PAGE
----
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The SQL Guru Answers your Questions...


Today's question comes from Stephen V.:

I have a DB which includes a table that includes 2 sets of 4 fields that the user wants to do an or search on (i.e. (field1=x or field2=x or field3=x or field4=x) and (field5=y or field6=y or field7=y or field8=y)). I've seen mention that an OR query can tend to be rather slow. The queries that I will be performing will be coupled with other conditions that are ANDs (i.e. there are other criteria that could be evaluated first).

Someone I know recommended trying a temp table and 8 updates to see if this would be faster than 6 ORs. I'm just greatly confused in general about exactly which operations are slow, by how much, etc. The DB in question has several hundred thousand records. The fields being searched on are integers (either with meaningful data or foreign keys to other tables). It is in SQL Server 7. So, to summarize, the question is, which of the following is likely to be faster:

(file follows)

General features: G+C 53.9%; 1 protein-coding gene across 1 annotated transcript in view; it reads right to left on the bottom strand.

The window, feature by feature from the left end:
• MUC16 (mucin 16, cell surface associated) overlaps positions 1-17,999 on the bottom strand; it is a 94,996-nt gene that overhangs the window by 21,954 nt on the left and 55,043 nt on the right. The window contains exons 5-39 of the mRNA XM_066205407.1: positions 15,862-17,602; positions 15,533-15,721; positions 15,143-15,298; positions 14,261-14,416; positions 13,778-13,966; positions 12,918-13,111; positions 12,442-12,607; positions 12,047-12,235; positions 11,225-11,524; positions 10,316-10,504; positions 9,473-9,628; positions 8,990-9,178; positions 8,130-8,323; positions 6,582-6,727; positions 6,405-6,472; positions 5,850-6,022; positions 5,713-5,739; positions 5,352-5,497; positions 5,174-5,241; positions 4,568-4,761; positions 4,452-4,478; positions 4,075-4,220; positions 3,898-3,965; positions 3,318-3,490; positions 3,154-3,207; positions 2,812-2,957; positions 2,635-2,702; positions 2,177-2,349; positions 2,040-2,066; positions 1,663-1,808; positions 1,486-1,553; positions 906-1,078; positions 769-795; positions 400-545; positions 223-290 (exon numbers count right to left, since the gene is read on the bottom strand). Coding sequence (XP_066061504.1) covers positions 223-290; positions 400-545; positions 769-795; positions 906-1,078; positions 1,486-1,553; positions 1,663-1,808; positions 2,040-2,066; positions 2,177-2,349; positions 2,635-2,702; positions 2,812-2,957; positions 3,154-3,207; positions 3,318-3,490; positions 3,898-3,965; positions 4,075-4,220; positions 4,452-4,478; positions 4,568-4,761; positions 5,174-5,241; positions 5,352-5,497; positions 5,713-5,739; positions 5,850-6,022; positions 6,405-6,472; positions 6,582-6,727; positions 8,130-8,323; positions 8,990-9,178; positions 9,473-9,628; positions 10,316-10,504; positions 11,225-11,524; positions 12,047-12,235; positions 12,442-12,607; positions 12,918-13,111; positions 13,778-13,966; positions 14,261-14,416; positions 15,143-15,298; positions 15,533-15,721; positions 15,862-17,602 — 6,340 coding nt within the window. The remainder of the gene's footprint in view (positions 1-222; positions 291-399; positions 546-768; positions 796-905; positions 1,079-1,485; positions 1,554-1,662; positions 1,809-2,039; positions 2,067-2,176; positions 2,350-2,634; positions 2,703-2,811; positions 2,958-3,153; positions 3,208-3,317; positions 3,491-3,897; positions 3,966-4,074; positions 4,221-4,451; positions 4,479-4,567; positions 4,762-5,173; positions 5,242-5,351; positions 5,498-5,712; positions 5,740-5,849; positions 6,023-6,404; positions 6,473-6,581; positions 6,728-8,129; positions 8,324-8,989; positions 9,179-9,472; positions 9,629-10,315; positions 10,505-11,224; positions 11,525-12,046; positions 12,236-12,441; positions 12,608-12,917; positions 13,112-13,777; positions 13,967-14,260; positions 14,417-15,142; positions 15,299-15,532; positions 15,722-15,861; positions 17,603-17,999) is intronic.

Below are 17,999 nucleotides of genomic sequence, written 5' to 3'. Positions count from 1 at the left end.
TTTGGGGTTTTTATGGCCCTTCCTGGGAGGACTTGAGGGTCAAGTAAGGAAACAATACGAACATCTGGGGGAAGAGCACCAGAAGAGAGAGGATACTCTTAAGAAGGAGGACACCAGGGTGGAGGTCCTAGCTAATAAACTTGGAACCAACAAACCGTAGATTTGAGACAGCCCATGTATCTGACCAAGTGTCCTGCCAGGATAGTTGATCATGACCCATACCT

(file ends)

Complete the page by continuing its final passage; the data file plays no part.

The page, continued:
1) Using ORs. If this one, is there an easy way to structure the query so that the other conditions are tested before the ors? In some Platform SDK docs for sql server 7 it mentioned that the deepest level of parentheses are evaluated first.

    2) Create a temp table of boolean values specifying whether each field qualifies.

    3) Some other method.

More specifically, the fields contain the names of 4 people, and then their "rankings". Users may want to search for up to 4 people, and may want to search for rankings that include any one person with a ranking between x and y. If they search for all people between x and y it's easy because then I can just store ranking min and ranking max. Same if it's > x only or < x only.